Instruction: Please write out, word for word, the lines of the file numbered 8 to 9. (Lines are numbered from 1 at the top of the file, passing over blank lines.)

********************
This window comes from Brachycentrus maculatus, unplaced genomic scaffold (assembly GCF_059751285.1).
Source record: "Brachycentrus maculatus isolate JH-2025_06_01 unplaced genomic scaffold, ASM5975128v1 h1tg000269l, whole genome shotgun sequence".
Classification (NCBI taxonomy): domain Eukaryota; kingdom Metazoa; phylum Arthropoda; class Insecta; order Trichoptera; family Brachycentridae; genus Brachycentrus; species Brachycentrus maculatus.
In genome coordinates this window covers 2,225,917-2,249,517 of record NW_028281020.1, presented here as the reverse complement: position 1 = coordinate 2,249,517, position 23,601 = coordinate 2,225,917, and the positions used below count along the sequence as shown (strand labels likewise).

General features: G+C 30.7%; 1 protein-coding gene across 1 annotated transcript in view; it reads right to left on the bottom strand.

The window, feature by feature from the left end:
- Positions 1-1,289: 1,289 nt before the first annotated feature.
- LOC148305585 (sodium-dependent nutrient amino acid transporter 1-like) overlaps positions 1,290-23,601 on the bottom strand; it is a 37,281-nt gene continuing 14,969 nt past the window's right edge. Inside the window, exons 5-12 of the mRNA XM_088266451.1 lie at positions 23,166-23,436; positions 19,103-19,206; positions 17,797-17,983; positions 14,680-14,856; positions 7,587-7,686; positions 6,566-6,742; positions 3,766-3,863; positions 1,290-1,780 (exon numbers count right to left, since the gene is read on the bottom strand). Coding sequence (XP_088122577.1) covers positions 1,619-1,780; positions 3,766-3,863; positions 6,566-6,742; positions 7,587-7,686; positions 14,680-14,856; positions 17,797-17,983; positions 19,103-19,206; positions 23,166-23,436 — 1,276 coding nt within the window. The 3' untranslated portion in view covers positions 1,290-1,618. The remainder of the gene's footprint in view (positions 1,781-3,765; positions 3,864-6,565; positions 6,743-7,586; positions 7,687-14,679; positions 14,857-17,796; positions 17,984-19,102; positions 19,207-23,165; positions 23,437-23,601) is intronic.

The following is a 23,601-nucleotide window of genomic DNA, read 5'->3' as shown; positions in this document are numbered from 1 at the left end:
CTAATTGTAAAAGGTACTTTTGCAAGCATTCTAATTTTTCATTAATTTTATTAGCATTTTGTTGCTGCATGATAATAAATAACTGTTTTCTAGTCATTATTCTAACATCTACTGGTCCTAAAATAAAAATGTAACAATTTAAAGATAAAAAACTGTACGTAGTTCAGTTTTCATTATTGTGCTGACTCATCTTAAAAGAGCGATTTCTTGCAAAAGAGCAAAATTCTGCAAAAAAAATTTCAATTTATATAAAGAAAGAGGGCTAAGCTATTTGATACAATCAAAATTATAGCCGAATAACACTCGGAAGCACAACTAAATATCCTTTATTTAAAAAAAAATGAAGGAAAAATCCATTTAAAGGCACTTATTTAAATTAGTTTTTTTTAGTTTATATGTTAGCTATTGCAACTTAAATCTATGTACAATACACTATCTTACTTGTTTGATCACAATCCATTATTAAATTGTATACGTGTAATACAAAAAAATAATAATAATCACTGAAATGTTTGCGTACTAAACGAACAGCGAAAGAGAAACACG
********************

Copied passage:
- LOC148305585 (sodium-dependent nutrient amino acid transporter 1-like) overlaps positions 1,290-23,601 on the bottom strand; it is a 37,281-nt gene continuing 14,969 nt past the window's right edge. Inside the window, exons 5-12 of the mRNA XM_088266451.1 lie at positions 23,166-23,436; positions 19,103-19,206; positions 17,797-17,983; positions 14,680-14,856; positions 7,587-7,686; positions 6,566-6,742; positions 3,766-3,863; positions 1,290-1,780 (exon numbers count right to left, since the gene is read on the bottom strand). Coding sequence (XP_088122577.1) covers positions 1,619-1,780; positions 3,766-3,863; positions 6,566-6,742; positions 7,587-7,686; positions 14,680-14,856; positions 17,797-17,983; positions 19,103-19,206; positions 23,166-23,436 — 1,276 coding nt within the window. The 3' untranslated portion in view covers positions 1,290-1,618. The remainder of the gene's footprint in view (positions 1,781-3,765; positions 3,864-6,565; positions 6,743-7,586; positions 7,687-14,679; positions 14,857-17,796; positions 17,984-19,102; positions 19,207-23,165; positions 23,437-23,601) is intronic.

The following is a 23,601-nucleotide window of genomic DNA, read 5'->3' as shown; positions in this document are numbered from 1 at the left end: